Where have all the comic book movies gone?
The last few years, as pained and irritated movie critics have so often reminded us, have been chockablock with big-budget movies based on comics, most of them superhero titles. But in 2015, there are only four comics-based movies on the schedule.
Oh, there’s no dearth of genre movies to keep geeks and nerds of all stripes happy, myself included. “Frankenstein,” “Jungle Book,” “Jurassic World,” “Mad Max,” James Bond’s “Spectre,” “Terminator: Genisys” — seriously, there’s plenty of science fiction and fantasy to go around. And let’s not forget the much-anticipated “Star Wars VII: The Force Awakens” in December!
However, none of those concepts began in comics (although most of them made it there eventually). From the medium that has given us the biggest blockbusters of the last decade, all we have in 2015 is “Ant-Man,” “Avengers: Age of Ultron,” “Fantastic Four” and “Kingsman: The Secret Service.”
“Ant-Man,” premiering July 17, is something of a mystery. The narrative Marvel Films established for the Avengers movies negates much of the Marvel Comics character’s background, so how they’ll play the Master of Many Sizes will be a surprise even to those who know a lot about him.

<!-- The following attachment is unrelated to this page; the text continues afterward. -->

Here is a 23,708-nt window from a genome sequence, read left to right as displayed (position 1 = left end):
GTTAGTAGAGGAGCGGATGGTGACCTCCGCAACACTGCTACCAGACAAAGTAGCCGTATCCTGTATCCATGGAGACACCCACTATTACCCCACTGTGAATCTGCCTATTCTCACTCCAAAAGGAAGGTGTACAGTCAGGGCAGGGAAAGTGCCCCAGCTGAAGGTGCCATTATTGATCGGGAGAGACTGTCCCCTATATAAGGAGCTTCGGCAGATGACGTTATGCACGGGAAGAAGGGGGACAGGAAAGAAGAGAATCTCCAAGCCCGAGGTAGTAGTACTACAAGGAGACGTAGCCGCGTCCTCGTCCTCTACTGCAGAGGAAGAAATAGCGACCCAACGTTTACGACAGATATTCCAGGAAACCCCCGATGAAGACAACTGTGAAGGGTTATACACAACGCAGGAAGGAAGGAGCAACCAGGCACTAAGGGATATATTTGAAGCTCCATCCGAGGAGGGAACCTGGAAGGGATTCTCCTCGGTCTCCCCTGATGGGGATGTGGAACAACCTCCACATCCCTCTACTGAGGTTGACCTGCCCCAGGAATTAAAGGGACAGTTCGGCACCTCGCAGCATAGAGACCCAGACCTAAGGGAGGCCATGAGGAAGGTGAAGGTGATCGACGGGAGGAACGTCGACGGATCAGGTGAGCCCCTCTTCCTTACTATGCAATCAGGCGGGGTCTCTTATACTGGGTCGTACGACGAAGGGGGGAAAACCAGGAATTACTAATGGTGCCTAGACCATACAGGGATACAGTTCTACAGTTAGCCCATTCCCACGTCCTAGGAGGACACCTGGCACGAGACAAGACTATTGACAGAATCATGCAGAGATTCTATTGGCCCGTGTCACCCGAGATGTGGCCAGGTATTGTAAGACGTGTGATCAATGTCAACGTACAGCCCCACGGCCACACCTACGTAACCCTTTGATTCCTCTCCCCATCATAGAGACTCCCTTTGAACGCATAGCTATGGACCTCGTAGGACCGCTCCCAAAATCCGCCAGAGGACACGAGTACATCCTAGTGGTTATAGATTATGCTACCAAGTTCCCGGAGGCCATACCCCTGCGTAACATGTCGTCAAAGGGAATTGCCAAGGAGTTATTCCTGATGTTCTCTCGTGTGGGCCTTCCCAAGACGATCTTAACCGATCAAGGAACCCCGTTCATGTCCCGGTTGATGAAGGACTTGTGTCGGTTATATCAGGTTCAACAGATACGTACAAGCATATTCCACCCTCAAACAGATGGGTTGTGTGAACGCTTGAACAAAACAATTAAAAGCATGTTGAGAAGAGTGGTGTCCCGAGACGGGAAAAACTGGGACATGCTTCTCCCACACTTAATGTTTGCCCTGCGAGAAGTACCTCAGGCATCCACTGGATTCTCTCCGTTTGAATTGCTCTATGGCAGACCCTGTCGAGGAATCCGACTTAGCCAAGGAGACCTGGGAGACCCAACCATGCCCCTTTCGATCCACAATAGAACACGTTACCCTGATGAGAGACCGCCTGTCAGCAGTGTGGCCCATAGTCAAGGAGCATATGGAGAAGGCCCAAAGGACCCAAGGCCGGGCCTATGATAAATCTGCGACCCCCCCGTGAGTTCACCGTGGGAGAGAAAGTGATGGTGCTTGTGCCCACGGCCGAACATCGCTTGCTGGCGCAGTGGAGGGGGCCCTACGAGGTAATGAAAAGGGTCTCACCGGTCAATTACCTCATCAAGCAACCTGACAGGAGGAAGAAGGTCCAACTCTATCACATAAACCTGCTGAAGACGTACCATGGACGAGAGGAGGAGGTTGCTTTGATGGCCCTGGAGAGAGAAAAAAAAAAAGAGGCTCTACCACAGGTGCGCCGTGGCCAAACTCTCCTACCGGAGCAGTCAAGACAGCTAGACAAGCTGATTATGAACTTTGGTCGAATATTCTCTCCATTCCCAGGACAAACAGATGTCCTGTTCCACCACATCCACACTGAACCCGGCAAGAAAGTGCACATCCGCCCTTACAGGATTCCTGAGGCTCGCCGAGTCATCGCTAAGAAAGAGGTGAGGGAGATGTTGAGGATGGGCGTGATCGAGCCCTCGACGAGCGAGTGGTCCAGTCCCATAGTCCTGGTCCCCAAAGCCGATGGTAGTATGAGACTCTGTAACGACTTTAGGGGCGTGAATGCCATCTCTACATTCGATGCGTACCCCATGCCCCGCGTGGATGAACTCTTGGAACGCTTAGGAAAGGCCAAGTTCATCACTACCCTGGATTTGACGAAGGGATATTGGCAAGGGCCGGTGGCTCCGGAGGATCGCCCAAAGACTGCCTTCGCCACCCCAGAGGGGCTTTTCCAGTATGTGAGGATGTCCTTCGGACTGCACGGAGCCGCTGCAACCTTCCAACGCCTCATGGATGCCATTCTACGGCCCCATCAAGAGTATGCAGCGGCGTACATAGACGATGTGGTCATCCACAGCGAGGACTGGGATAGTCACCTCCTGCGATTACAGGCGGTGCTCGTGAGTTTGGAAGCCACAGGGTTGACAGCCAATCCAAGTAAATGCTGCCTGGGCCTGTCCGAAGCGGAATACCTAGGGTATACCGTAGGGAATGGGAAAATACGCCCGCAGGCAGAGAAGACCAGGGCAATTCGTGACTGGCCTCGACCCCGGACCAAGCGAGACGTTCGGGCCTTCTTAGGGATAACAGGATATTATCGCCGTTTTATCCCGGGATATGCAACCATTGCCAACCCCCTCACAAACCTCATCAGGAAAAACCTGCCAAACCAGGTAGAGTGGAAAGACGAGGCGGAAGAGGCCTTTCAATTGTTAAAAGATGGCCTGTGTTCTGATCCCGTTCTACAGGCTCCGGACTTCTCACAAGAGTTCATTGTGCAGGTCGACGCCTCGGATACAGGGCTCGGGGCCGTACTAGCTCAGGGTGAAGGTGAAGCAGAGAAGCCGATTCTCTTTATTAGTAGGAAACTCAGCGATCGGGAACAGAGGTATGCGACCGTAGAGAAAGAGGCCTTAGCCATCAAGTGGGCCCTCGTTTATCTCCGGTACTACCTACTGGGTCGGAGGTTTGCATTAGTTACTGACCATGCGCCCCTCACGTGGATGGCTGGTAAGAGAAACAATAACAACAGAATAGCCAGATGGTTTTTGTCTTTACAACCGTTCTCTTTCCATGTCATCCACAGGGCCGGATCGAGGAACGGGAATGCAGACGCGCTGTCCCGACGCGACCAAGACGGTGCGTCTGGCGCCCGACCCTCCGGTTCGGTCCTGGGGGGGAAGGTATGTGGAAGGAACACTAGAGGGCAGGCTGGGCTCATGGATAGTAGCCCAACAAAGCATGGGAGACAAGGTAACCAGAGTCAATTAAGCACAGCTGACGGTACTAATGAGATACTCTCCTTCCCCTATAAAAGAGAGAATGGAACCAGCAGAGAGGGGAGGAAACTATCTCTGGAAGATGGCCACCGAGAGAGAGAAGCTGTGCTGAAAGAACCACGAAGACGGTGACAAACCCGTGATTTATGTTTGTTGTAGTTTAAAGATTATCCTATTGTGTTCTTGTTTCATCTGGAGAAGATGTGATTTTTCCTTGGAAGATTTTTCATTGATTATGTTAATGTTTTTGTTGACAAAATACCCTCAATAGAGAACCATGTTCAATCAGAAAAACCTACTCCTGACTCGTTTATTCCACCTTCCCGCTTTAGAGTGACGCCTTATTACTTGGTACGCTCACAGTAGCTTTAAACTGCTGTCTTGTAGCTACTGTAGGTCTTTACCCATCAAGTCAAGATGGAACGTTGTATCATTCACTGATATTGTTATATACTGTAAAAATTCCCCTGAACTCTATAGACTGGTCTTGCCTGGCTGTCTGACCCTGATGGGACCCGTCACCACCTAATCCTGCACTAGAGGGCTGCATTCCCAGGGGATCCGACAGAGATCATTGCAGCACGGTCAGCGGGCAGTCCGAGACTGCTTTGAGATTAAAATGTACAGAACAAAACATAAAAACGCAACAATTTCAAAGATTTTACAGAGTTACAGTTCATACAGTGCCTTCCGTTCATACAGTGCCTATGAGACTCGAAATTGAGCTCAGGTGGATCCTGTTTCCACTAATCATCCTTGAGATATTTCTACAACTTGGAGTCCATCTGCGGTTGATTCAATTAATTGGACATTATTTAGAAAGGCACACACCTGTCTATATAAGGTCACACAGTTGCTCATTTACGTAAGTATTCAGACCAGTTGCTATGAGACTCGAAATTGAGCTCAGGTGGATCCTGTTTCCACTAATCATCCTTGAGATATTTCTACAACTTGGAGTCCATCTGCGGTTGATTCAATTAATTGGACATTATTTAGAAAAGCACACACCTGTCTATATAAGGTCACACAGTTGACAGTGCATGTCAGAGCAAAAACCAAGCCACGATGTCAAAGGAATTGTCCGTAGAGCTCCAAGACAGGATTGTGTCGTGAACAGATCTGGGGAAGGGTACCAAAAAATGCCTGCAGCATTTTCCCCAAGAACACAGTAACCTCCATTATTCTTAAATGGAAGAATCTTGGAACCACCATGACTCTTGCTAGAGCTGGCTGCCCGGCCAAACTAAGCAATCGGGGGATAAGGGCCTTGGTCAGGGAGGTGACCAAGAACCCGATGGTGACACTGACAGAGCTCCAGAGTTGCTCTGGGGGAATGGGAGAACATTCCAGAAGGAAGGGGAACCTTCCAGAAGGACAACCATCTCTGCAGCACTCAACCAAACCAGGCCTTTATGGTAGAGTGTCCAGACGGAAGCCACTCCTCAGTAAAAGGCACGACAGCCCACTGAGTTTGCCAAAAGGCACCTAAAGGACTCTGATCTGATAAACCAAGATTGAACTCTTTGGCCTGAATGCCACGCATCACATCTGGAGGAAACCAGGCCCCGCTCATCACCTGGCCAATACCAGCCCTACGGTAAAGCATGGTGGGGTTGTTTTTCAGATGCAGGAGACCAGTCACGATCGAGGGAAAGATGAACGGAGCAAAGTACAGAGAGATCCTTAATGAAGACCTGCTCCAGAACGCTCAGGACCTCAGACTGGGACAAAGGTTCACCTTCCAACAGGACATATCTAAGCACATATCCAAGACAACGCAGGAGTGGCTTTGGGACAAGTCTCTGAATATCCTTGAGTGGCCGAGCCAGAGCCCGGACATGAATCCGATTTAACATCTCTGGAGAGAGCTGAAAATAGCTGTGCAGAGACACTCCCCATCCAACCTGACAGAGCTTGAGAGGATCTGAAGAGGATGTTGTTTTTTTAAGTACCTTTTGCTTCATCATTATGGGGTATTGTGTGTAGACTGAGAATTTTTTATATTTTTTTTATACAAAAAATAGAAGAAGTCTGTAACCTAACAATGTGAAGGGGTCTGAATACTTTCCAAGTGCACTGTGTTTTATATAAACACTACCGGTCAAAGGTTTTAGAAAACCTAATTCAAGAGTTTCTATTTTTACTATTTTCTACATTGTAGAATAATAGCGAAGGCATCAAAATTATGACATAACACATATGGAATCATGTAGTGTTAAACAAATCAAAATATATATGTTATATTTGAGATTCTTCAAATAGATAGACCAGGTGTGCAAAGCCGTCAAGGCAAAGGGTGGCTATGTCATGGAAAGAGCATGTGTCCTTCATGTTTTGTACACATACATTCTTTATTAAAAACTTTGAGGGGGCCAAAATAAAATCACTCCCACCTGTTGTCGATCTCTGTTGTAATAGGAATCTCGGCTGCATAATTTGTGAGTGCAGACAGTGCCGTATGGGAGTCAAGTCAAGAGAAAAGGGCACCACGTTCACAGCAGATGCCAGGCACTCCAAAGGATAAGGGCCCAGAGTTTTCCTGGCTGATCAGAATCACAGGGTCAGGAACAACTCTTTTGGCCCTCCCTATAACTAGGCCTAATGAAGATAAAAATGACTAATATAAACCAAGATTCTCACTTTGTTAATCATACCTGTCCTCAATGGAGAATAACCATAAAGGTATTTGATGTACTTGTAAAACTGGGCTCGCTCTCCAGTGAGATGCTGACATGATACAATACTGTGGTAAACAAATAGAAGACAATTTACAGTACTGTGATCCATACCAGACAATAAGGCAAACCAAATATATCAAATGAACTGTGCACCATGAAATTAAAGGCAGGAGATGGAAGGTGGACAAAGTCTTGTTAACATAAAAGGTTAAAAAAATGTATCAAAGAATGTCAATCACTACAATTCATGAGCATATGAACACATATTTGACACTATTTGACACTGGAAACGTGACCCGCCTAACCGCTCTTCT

In the comics, Ant-Man premiered in the early 1960s, Marvel’s breakout era, alongside Thor, Iron Man, Hulk, X-Men, Fantastic Four and Spider-Man. Debuting in 1962, Ant-Man was Dr. Henry Pym (the name was a nod to an Edgar Allan Poe story), a multi-tasking sort of scientist who invented not only a shrinking serum but a way to talk to ants. After launching a career as the superhero Ant-Man, Pym recruited his girlfriend, socialite and heiress Janet van Dyne, as The Wasp, giving her the power to shrink and grow tiny wings, plus a compressed-air, wrist-mounted weapon called “The Wasp’s Sting.” Shortly thereafter, in 1963, the two of them helped found the Avengers, along with Hulk, Iron Man and Thor.
“What’s that?” you say. You don’t remember Hank and Jan from the “Avengers” movie? Maybe they were too small to see ….
Actually, they were completely left out. Which means that all of the things that happened to Henry Pym as an Avenger in the comics haven’t happened in the movies. Including the Ant-Man powers being used by two successors, Scott Lang and Eric O’Grady. Including the invention of a growth serum, resulting in characters (some of them Pym) named Giant-Man and Goliath. Including Hank’s evil turn (and later good one) as the character Yellowjacket. Or Pym’s invention of Ultron, the evil artificial intelligence, and his subsequent invention, the synthezoid (and future Avenger) The Vision.